Straight off the bat I can say that the most anticipated Korean blockbuster of 2011, aside from Christmas’ war epic My Way from Jang Je-gyu, is easily one of the worst films I saw last year, no matter how you look at it. It’s very easy to see what went wrong, one bad decision was made after another, with barely any right ones in between. What is not so easy to understand is how things went wrong. Though I would not label Sector 7’s filmmakers as the cream of the crop, they normally seem to know what they’re doing and consistently deliver solid, if overly sentimental fare. They are certainly endowed with a keen ability to whet Korea’s insatiable appetite for melodrama.
Curiously, there is little to no melodrama in Sector 7. The film hints at it a few times but seems instead favors the concoction of a copycat medley of rehashed Hollywood plot devices and production techniques. The film is truly a triumph of expectation over delivery as I cannot imagine any producer seeing a cut of this expensive bomb and proclaiming “We have a hit on our hands!” The film’s pre-release exposure was enormous. Everyone (at least in Korea and on the internet) knew about it being the first Korean 3D IMAX film, numerous posters and trailers were available, and the entertainment rags were all talking up Ha Ji-won’s arduous workout regimen. When the day came, Sector 7 opened very strongly before the poisonous word of mouth pulled it right back out of theaters within weeks.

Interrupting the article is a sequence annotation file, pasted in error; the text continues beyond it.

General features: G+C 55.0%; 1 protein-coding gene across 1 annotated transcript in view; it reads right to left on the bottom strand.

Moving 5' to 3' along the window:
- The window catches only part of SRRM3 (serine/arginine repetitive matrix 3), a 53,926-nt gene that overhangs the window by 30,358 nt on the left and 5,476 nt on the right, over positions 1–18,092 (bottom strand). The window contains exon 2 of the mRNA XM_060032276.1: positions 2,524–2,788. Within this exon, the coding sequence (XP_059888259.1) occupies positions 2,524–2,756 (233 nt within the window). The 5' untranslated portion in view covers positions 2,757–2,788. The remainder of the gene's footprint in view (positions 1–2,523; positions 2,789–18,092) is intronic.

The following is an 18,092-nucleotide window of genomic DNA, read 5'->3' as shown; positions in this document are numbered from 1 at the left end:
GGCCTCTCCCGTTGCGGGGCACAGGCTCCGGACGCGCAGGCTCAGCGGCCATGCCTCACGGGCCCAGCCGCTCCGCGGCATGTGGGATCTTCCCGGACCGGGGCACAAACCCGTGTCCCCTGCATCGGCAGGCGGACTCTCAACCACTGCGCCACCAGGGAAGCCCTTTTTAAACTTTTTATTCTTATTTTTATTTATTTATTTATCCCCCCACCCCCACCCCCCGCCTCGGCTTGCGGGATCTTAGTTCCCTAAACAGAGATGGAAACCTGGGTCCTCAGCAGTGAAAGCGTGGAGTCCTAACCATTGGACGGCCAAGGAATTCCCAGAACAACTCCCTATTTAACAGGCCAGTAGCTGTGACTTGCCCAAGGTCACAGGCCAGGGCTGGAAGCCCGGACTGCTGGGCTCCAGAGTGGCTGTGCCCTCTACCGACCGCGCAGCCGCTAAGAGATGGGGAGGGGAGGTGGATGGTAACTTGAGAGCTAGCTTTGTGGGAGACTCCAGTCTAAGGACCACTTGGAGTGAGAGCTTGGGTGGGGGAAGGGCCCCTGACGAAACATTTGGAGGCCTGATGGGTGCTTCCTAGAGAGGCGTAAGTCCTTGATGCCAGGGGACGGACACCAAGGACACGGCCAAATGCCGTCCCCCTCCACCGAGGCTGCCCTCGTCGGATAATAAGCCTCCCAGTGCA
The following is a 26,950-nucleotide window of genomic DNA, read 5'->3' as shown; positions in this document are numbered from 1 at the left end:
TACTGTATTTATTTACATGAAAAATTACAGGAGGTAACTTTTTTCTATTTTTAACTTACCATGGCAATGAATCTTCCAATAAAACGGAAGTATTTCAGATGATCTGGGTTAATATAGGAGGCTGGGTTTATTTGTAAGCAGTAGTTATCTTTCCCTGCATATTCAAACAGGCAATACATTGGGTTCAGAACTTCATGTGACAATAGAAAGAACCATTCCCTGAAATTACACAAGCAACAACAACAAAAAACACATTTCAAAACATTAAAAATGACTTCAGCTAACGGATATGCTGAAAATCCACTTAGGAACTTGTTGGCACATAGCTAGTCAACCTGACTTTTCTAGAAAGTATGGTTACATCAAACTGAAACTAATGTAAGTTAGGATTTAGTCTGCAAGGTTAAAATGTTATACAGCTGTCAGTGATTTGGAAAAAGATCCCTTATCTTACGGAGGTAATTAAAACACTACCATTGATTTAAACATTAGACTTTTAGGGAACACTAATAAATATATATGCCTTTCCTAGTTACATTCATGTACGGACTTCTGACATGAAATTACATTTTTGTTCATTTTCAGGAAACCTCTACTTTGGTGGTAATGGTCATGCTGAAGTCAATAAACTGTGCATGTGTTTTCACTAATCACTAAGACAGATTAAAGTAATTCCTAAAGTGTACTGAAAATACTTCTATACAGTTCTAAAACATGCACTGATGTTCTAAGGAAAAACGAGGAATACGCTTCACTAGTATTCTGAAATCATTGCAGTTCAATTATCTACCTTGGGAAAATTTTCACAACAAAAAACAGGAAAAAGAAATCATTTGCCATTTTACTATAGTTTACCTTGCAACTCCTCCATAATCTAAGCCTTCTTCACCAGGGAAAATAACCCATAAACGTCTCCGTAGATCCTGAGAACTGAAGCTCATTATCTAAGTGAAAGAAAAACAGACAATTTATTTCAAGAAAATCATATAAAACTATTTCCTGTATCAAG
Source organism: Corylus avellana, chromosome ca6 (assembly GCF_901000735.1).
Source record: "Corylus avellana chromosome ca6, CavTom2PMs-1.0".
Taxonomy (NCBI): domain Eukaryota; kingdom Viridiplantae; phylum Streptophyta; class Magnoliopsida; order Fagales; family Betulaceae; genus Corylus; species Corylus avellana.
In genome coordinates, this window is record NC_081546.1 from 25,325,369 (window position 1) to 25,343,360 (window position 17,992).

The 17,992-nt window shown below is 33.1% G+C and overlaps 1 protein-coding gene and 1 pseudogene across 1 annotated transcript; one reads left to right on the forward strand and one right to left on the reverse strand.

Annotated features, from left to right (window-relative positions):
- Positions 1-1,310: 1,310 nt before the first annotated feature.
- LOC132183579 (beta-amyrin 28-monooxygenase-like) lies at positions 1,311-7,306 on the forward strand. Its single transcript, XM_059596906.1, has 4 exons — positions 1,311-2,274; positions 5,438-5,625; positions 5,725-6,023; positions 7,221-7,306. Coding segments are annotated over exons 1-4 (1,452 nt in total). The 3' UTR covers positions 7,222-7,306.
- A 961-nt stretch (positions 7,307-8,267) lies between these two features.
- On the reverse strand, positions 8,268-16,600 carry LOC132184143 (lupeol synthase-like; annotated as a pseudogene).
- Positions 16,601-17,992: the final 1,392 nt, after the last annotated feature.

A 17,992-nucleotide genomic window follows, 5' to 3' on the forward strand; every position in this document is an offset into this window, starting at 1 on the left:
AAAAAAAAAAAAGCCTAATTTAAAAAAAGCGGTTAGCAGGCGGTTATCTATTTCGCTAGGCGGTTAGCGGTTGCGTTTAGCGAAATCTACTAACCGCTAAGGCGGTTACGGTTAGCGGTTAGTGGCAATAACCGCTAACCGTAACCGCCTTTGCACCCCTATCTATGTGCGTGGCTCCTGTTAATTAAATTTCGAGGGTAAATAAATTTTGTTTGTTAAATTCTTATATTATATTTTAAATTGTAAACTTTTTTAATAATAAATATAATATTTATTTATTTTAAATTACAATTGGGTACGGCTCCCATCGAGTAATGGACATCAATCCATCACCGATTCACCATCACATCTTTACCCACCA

Clearly, it was the intent of Yoon Je-kyoon (producer/writer) and Kim Ji-hoon (director) to copy every similar film that had met with a lot of success in the hope that their synthetic product would also be a big hit. Ha Ji-won is basically an Ellen Ripley (Sigourney Weaver’s iconic character in the Alien franchise) stand-in, the oil rig is from Armageddon (1998), a major character’s death and resurrection is lifted from the first Lord of the Rings, the genesis of the monster is not dissimilar to Korea’s own The Host (2006), and the list goes on. In fact, the film is a veritable cornucopia of metanarratives. Curiously, aside from lifting all of its plot elements, characters, set-pieces, and effects from other movies, it also has a link to the popular K-Drama Secret Garden (2010) which ends with Ha Ji-won’s stuntwoman character being given the script of Sector 7. Clever synergy? I suppose so. Even stranger is that her characters in both the show and the film are identical. Women that are physically strong but emotionally weak and incapable of making decisions. Stranger still is that her tragically deceased father is incarnated by Jeong In-gi in both. Everything about Sector 7 is constructed, even the sets aren’t real, as most of the film was shot on green screen. As a result, it barely feels like a film and the chief cause of this is just how badly it was made.